The Samsung Galaxy Nexus is one of the most anticipated Android smartphone of 2011. It is eagerly awaited by customers because it is a beautiful handset equipped with a new generation of 4.65″ 720p Super-AMOLED display, but more importantly, it is the first smartphone with Google’s latest operating system, Android 4.0 codenamed Ice Cream Sandwich.
Interestingly, beyond the display, the specifications are not that impressive, and if anything, the good old Galaxy S2 seems faster on paper. Yet, the combination of new OS and new display is more than enough to make the Samsung Galaxy Nexus a one of a kind smartphone – at least for the next month or so. How does it feel to use this phone, and is it for you? In this Galaxy Nexus review we will cover the strengths and weaknesses of the Galaxy Nexus by using its Verizon 4G LTE incarnation. Let’s dive…
4.65″ HD(1280 x 720) Super AMOLED
1GB of RAM
5 Megapixel Camera with LED flash (back) and 1.3 Megpixel camera (front)
1850 mAh battery
4G LTE, WiFi
67.94 X 135.5 X 9.47 (LTE)
145.5 g (5.1 OZ)
What’s in the box?
With a 4.65” display, the Samsung Galaxy Nexus is much larger than the Nexus S (read our full Nexus S review). It is also noticeably heavier. Depending on the size of your hand, you may or may not like it. We have heard it both ways, but most people like it, and we do too. The Galaxy Nexus feels heavier and more sturdy than the Samsung Galaxy S2 for example, which may be good or not, depending on whether you prioritize weight or (perceived) sturdiness.
Interestingly, the back of the handset uses an ultra-thin plastic cover that can look and feel a bit fragile. However, We have never had any issues with this type of covers before, so we don’t expect problems there. At the top, you can clearly see the 5 Megapixel camera module, which is a curious choice as Samsung has clearly better in store, but we wouldn’t mind if the lower megapixel count was chosen for a higher light sensitivity – we shall see later in the review.
The front of the phone is very clean, without any Samsung or Verizon logo. Frankly, that’s the way it should be. If you pay $299 and lock yourself in a contract for 2 years, you clearly remember every day (or at least every month, when the bill comes) what your carrier is. Just like it was the case with the Nexus S, the curved glass design is beautiful, and we are surprised that Samsung doesn’t use it for other handsets. Notice that this phone does not have any physical buttons, which is a whole lot better than with previous Android phones which always had 4 buttons (Home, Back, Search and Menu). This means that we can get bigger displays within the same form factor. Hopefully, Windows Phone will follow.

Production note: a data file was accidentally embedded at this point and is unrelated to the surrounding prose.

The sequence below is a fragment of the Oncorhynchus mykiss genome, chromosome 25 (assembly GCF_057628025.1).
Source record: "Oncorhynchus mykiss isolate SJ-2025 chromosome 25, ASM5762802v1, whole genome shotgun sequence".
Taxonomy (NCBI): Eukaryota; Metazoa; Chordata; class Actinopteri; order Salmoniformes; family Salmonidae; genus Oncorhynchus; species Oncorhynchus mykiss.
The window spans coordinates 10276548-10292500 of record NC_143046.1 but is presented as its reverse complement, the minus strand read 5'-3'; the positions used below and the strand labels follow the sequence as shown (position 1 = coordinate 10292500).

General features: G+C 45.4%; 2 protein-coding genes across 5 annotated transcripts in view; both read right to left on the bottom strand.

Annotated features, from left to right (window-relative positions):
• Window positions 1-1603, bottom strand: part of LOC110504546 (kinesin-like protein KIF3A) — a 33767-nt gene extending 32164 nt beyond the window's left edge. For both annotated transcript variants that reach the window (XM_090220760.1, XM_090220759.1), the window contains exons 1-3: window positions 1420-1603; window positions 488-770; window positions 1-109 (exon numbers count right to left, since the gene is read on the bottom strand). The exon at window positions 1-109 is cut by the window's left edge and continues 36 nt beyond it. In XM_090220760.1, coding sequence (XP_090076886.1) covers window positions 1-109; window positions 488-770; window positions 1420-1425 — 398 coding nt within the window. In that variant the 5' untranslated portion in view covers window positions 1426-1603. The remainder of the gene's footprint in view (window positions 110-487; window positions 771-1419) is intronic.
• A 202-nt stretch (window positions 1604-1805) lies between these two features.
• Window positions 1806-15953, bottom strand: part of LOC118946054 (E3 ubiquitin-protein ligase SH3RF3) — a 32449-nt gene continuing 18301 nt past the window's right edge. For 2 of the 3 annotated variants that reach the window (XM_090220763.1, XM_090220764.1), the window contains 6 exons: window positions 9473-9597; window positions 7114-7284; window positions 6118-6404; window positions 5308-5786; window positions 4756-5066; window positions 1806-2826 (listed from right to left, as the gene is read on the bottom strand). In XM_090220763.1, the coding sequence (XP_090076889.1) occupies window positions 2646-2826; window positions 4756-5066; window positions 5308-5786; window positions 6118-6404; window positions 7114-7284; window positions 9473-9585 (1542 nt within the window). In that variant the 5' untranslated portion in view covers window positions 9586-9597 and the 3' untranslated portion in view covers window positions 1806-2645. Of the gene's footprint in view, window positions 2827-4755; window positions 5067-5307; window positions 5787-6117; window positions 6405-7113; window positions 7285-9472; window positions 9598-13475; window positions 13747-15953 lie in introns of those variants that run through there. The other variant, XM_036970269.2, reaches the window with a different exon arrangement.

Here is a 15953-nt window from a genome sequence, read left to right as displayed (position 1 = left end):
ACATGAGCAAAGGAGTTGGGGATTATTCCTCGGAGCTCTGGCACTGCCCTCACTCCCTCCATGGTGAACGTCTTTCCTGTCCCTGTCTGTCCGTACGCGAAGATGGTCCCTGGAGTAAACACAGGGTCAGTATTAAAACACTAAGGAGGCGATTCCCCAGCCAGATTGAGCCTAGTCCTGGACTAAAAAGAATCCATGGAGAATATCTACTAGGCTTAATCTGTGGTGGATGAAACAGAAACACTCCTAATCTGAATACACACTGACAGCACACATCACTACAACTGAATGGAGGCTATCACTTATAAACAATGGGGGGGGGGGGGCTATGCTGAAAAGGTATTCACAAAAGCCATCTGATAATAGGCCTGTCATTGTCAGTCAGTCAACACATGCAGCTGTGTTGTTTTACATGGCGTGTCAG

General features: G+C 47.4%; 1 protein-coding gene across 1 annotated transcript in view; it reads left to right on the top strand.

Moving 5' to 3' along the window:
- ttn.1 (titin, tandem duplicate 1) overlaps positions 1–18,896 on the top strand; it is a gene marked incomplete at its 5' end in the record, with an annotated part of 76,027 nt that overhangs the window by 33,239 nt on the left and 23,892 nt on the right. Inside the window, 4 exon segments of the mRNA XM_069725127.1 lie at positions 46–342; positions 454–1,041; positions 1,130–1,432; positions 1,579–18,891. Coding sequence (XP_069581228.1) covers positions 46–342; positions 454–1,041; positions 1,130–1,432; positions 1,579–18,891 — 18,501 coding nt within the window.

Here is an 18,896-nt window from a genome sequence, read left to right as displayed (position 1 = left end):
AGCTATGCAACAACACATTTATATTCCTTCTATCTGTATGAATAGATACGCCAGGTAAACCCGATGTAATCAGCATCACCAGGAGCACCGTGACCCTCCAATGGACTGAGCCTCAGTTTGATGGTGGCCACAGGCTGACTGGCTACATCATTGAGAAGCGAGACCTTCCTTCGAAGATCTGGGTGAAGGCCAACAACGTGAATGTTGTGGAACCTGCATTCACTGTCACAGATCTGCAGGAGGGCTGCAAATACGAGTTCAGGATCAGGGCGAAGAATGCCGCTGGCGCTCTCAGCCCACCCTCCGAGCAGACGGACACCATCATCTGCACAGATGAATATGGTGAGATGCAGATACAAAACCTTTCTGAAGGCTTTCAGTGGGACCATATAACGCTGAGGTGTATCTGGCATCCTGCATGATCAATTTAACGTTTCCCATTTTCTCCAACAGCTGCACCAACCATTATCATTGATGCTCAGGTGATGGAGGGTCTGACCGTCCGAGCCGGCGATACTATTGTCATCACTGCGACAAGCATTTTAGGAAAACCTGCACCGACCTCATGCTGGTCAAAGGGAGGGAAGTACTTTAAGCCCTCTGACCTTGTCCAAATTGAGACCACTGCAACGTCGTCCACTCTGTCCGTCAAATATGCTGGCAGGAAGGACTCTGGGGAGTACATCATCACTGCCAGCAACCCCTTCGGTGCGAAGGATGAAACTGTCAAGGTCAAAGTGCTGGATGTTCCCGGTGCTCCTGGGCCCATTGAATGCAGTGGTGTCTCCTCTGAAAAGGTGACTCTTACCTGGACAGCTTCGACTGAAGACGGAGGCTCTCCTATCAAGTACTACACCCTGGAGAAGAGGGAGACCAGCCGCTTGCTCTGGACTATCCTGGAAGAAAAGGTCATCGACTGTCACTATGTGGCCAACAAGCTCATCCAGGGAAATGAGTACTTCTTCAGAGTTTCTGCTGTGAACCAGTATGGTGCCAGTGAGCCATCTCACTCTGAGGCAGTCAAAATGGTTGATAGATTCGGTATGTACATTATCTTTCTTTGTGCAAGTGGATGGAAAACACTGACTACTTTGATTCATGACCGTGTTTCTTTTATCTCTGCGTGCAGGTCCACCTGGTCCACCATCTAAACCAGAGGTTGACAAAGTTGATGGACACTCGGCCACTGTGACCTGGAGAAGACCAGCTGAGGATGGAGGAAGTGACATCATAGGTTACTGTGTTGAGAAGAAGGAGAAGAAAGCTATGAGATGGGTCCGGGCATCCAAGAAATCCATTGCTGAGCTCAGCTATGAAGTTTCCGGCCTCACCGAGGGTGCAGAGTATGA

There are few buttons on the side: just Volume controls on the left, and the Power button on the right. Unlike other Android smartphones, the buttons protrude just enough to be sensed by the finger, which is great, but this could be even better. The Power button is the single most used button on any handset, so it has to be practical and perfect.
There are no buttons or ports at the top, but the bottom of the phone has a micro-USB and a standard 3.5mm audio connector. Some prefer to have the audio on the top, but we find the bottom design to be convenient as well, and more natural to use – especially when storing the phone in pants pockets.